Fresh understanding of ageing in the brain offers hope for treating neurological diseases
Posted on: 08 March 2023
Scientists from the Trinity Biomedical Sciences Institute (TBSI) have shed new light on ageing processes in the brain. By linking the increased presence of specialised immune cells to conditions such as Alzheimer’s disease and traumatic brain injury for the first time, they have unearthed a possible new target for therapies aimed at treating age-related neurological diseases.
The research, which benefited from a collaboration with experts at the University of Maryland School of Medicine and focused on microglia in the brain and spinal cord, is published today in leading international journal, Science Advances.
Microglia are a unique type of immune cell whose job it is to support nerve cells, defend against invading microbes, clear debris and remove dying nerve cells by engulfing and eating them. Emerging research indicates that microglia can have different functional responses depending on molecular and biochemical changes occurring within these specialised cells.
In fact, various subtypes of microglia can be distinguished based on a property called autofluorescence. This is the tendency of cells to emit light of one colour after they have absorbed light of another, and it occurs because specific substances inside the cells absorb light. The substances stored in specialised cellular compartments include fat molecules, cholesterol crystals, metals and other misfolded proteins.
David Loane, Assistant Professor of Neuroscience in Trinity’s School of Biochemistry and Immunology in TBSI is the lead author of the research. He said:
“As the brain ages, these materials build up inside autofluorescent microglia, which increase their autofluorescence as a result. Unfortunately, this accumulation of cellular debris also makes it harder for the microglia to perform their essential garbage collection tasks in the brain and to prevent neurological injury and neurodegenerative disease.
“In this study we found – in aged animals – that these microglia adopt a unique, dysfunctional state, which has a number of problematic impacts. For example, there is an increase in cellular stress and damage, an accumulation of fats and iron, alterations to metabolic processes and an increase in production of molecules that over-egg the immune response.”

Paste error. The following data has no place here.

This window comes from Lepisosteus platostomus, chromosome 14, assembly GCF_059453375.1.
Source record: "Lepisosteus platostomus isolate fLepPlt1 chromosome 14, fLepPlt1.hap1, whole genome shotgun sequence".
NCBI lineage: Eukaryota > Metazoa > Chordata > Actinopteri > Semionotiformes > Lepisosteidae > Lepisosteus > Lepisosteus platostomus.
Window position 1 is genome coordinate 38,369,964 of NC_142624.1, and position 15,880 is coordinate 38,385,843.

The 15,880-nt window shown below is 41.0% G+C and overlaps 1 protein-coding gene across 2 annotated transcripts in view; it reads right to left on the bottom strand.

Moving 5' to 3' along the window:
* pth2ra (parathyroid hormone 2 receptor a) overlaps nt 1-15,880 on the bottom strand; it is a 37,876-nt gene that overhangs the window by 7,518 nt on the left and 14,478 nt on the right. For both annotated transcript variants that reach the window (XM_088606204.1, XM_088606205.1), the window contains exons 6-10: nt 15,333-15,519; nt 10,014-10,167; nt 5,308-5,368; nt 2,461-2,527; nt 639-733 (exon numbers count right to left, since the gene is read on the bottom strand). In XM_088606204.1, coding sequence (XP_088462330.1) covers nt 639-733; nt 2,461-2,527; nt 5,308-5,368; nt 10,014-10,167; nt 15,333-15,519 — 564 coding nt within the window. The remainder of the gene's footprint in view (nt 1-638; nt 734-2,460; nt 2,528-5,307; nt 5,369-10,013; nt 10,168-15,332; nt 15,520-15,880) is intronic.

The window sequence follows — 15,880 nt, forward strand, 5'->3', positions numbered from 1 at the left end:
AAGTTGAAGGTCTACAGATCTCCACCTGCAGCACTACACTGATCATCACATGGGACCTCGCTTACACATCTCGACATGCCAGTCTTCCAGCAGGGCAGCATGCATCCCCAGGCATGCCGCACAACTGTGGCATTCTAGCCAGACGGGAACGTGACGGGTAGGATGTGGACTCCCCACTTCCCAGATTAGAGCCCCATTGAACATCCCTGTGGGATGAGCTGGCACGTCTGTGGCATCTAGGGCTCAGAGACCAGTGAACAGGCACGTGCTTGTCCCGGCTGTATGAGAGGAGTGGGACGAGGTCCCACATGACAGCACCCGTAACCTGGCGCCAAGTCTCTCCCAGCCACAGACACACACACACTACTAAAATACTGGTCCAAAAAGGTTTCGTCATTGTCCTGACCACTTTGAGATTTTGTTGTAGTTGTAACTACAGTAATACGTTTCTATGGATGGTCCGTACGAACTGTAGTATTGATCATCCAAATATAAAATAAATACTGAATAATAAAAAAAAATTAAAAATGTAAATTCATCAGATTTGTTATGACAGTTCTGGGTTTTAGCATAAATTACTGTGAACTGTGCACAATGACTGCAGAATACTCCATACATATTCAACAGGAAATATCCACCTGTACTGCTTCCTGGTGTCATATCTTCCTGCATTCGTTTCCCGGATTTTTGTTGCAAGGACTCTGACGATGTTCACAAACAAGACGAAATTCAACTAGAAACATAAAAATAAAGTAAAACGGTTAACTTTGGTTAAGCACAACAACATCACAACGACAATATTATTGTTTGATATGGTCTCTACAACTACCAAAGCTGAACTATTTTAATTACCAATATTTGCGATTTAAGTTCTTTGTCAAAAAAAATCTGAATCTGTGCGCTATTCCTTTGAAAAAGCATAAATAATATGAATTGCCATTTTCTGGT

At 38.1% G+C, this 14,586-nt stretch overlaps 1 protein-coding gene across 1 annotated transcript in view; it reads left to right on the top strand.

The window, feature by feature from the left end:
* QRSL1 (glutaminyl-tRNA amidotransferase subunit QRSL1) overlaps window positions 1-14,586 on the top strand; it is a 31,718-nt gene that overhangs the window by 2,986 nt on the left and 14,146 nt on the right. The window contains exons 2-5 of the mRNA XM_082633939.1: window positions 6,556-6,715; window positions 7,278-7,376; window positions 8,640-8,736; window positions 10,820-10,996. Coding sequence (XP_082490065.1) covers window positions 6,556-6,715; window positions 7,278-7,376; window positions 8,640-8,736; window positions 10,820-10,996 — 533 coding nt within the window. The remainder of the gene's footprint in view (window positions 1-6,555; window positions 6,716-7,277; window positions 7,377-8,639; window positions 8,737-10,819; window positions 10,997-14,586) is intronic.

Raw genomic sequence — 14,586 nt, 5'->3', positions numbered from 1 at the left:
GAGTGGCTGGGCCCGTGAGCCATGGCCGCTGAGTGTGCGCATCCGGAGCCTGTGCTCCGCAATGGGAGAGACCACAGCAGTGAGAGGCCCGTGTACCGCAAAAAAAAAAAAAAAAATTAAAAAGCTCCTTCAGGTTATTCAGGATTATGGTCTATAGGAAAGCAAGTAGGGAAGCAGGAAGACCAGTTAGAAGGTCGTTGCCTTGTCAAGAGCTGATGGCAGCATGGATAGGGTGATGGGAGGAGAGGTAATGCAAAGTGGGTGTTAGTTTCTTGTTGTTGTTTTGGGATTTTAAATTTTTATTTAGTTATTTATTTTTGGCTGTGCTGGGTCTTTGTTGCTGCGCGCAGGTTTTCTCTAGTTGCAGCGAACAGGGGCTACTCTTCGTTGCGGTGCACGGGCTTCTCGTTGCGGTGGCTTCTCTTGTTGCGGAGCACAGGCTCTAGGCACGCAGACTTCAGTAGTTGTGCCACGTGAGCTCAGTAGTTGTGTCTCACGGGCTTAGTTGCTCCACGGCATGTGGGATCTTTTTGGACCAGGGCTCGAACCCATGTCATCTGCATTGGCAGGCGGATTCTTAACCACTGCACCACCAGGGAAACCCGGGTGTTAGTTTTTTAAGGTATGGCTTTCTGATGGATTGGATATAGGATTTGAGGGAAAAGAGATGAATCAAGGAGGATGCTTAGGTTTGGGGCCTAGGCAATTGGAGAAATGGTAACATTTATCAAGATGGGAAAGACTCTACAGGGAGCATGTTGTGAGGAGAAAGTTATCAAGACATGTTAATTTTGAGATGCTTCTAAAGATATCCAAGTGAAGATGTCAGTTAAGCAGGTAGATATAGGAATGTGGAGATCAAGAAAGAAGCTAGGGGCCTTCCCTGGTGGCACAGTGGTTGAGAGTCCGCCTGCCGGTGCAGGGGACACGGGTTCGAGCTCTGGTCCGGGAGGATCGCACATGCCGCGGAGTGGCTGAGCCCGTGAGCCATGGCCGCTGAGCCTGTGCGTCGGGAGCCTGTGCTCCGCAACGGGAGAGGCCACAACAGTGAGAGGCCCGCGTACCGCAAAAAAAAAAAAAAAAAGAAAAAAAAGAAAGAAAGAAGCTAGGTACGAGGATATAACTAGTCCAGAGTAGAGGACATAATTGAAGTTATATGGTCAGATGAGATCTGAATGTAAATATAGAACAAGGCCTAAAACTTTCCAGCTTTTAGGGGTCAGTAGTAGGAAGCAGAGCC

In addition, the scientists demonstrated that autofluorescent microglia and associated inflammation were more pronounced under pathological conditions, such as in genetic risk factor models of Alzheimer’s disease, and – promisingly – were reversed by drug-assisted microglial replacement in aged animals.
Prof Loane added:
“Furthermore, environmental exposure to acute traumatic brain injury in animals accelerated the age of onset and tissue-wide distribution autofluorescent microglia by increasing oxidative stress damage in the brain of injured animals.
“As a result, increasing evidence now suggests that the accumulation of autofluorescent microglia contributes to diseases of aging and neurodegeneration. If these sub-populations of microglia are highly inflammatory and damaging to the brain, then targeting them could be a new strategy for treating aging-related diseases.”
This research was supported by funding from the National Institutes of Health (NIH) and Science Foundation Ireland.
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